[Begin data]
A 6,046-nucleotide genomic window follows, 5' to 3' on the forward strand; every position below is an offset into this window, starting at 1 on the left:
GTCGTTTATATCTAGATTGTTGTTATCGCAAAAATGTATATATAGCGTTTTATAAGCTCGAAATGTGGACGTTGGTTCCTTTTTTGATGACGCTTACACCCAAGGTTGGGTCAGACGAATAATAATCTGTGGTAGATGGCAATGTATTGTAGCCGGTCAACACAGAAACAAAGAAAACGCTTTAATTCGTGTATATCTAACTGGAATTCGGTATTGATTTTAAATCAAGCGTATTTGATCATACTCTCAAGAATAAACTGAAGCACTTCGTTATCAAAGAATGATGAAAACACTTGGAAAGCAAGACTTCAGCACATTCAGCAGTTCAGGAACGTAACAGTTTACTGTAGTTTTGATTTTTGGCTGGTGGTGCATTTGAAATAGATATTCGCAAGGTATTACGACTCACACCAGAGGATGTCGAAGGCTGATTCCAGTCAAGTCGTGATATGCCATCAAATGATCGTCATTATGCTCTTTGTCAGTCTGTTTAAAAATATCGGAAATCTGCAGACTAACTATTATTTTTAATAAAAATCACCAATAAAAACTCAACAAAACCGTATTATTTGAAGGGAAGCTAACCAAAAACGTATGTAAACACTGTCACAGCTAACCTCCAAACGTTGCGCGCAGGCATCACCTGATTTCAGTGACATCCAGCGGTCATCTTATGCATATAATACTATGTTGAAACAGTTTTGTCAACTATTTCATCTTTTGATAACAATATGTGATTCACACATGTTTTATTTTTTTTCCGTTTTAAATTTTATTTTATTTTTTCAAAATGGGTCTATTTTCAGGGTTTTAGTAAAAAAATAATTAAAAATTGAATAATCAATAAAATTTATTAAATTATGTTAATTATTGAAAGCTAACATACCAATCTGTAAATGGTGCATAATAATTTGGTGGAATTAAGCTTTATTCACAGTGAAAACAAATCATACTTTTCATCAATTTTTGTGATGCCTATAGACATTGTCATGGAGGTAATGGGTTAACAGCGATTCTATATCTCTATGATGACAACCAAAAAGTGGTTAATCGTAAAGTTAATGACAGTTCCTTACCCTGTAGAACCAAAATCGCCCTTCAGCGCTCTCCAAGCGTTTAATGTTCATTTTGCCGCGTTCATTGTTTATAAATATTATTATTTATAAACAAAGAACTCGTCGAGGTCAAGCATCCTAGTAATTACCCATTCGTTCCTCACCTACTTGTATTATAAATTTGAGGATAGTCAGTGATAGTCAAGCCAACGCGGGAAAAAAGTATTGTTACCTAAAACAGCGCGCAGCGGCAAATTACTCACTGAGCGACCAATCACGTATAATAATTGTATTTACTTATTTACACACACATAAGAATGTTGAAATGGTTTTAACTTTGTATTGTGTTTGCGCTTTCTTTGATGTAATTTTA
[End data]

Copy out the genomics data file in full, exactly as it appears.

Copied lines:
A 6,046-nucleotide genomic window follows, 5' to 3' on the forward strand; every position below is an offset into this window, starting at 1 on the left:
GTCGTTTATATCTAGATTGTTGTTATCGCAAAAATGTATATATAGCGTTTTATAAGCTCGAAATGTGGACGTTGGTTCCTTTTTTGATGACGCTTACACCCAAGGTTGGGTCAGACGAATAATAATCTGTGGTAGATGGCAATGTATTGTAGCCGGTCAACACAGAAACAAAGAAAACGCTTTAATTCGTGTATATCTAACTGGAATTCGGTATTGATTTTAAATCAAGCGTATTTGATCATACTCTCAAGAATAAACTGAAGCACTTCGTTATCAAAGAATGATGAAAACACTTGGAAAGCAAGACTTCAGCACATTCAGCAGTTCAGGAACGTAACAGTTTACTGTAGTTTTGATTTTTGGCTGGTGGTGCATTTGAAATAGATATTCGCAAGGTATTACGACTCACACCAGAGGATGTCGAAGGCTGATTCCAGTCAAGTCGTGATATGCCATCAAATGATCGTCATTATGCTCTTTGTCAGTCTGTTTAAAAATATCGGAAATCTGCAGACTAACTATTATTTTTAATAAAAATCACCAATAAAAACTCAACAAAACCGTATTATTTGAAGGGAAGCTAACCAAAAACGTATGTAAACACTGTCACAGCTAACCTCCAAACGTTGCGCGCAGGCATCACCTGATTTCAGTGACATCCAGCGGTCATCTTATGCATATAATACTATGTTGAAACAGTTTTGTCAACTATTTCATCTTTTGATAACAATATGTGATTCACACATGTTTTATTTTTTTTCCGTTTTAAATTTTATTTTATTTTTTCAAAATGGGTCTATTTTCAGGGTTTTAGTAAAAAAATAATTAAAAATTGAATAATCAATAAAATTTATTAAATTATGTTAATTATTGAAAGCTAACATACCAATCTGTAAATGGTGCATAATAATTTGGTGGAATTAAGCTTTATTCACAGTGAAAACAAATCATACTTTTCATCAATTTTTGTGATGCCTATAGACATTGTCATGGAGGTAATGGGTTAACAGCGATTCTATATCTCTATGATGACAACCAAAAAGTGGTTAATCGTAAAGTTAATGACAGTTCCTTACCCTGTAGAACCAAAATCGCCCTTCAGCGCTCTCCAAGCGTTTAATGTTCATTTTGCCGCGTTCATTGTTTATAAATATTATTATTTATAAACAAAGAACTCGTCGAGGTCAAGCATCCTAGTAATTACCCATTCGTTCCTCACCTACTTGTATTATAAATTTGAGGATAGTCAGTGATAGTCAAGCCAACGCGGGAAAAAAGTATTGTTACCTAAAACAGCGCGCAGCGGCAAATTACTCACTGAGCGACCAATCACGTATAATAATTGTATTTACTTATTTACACACACATAAGAATGTTGAAATGGTTTTAACTTTGTATTGTGTTTGCGCTTTCTTTGATGTAATTTTA